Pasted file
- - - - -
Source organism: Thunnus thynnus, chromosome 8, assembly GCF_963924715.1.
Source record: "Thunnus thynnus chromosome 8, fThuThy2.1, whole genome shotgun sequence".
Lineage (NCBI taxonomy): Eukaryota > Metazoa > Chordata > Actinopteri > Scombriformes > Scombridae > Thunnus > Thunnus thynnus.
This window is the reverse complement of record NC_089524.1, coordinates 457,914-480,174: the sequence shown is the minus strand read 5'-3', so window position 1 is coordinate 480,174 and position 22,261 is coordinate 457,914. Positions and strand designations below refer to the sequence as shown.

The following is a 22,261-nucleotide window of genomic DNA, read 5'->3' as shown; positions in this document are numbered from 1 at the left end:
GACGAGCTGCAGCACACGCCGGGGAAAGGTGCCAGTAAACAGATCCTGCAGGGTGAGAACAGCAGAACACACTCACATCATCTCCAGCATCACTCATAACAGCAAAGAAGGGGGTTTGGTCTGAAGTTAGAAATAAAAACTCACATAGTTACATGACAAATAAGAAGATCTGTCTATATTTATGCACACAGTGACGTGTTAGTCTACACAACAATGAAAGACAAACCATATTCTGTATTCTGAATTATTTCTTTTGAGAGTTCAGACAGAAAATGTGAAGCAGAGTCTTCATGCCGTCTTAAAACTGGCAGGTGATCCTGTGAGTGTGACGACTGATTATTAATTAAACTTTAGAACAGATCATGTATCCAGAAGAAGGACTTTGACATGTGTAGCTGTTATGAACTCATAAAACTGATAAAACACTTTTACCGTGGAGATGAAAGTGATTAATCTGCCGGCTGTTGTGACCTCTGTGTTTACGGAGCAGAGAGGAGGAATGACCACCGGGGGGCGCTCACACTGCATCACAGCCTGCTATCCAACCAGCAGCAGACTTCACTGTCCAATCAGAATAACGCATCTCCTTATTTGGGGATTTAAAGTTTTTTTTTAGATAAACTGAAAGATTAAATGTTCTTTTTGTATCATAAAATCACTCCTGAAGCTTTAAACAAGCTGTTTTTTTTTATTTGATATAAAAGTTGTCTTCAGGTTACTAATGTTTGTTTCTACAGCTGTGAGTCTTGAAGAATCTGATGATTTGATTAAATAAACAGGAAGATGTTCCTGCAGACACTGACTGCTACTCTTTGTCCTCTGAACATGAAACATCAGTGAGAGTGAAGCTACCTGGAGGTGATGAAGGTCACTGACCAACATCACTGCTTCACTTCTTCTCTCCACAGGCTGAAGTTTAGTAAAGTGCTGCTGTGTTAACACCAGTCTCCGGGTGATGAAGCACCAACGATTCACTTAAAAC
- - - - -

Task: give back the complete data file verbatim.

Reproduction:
Source organism: Thunnus thynnus, chromosome 8, assembly GCF_963924715.1.
Source record: "Thunnus thynnus chromosome 8, fThuThy2.1, whole genome shotgun sequence".
Lineage (NCBI taxonomy): Eukaryota > Metazoa > Chordata > Actinopteri > Scombriformes > Scombridae > Thunnus > Thunnus thynnus.
This window is the reverse complement of record NC_089524.1, coordinates 457,914-480,174: the sequence shown is the minus strand read 5'-3', so window position 1 is coordinate 480,174 and position 22,261 is coordinate 457,914. Positions and strand designations below refer to the sequence as shown.

The following is a 22,261-nucleotide window of genomic DNA, read 5'->3' as shown; positions in this document are numbered from 1 at the left end:
GACGAGCTGCAGCACACGCCGGGGAAAGGTGCCAGTAAACAGATCCTGCAGGGTGAGAACAGCAGAACACACTCACATCATCTCCAGCATCACTCATAACAGCAAAGAAGGGGGTTTGGTCTGAAGTTAGAAATAAAAACTCACATAGTTACATGACAAATAAGAAGATCTGTCTATATTTATGCACACAGTGACGTGTTAGTCTACACAACAATGAAAGACAAACCATATTCTGTATTCTGAATTATTTCTTTTGAGAGTTCAGACAGAAAATGTGAAGCAGAGTCTTCATGCCGTCTTAAAACTGGCAGGTGATCCTGTGAGTGTGACGACTGATTATTAATTAAACTTTAGAACAGATCATGTATCCAGAAGAAGGACTTTGACATGTGTAGCTGTTATGAACTCATAAAACTGATAAAACACTTTTACCGTGGAGATGAAAGTGATTAATCTGCCGGCTGTTGTGACCTCTGTGTTTACGGAGCAGAGAGGAGGAATGACCACCGGGGGGCGCTCACACTGCATCACAGCCTGCTATCCAACCAGCAGCAGACTTCACTGTCCAATCAGAATAACGCATCTCCTTATTTGGGGATTTAAAGTTTTTTTTTAGATAAACTGAAAGATTAAATGTTCTTTTTGTATCATAAAATCACTCCTGAAGCTTTAAACAAGCTGTTTTTTTTTATTTGATATAAAAGTTGTCTTCAGGTTACTAATGTTTGTTTCTACAGCTGTGAGTCTTGAAGAATCTGATGATTTGATTAAATAAACAGGAAGATGTTCCTGCAGACACTGACTGCTACTCTTTGTCCTCTGAACATGAAACATCAGTGAGAGTGAAGCTACCTGGAGGTGATGAAGGTCACTGACCAACATCACTGCTTCACTTCTTCTCTCCACAGGCTGAAGTTTAGTAAAGTGCTGCTGTGTTAACACCAGTCTCCGGGTGATGAAGCACCAACGATTCACTTAAAAC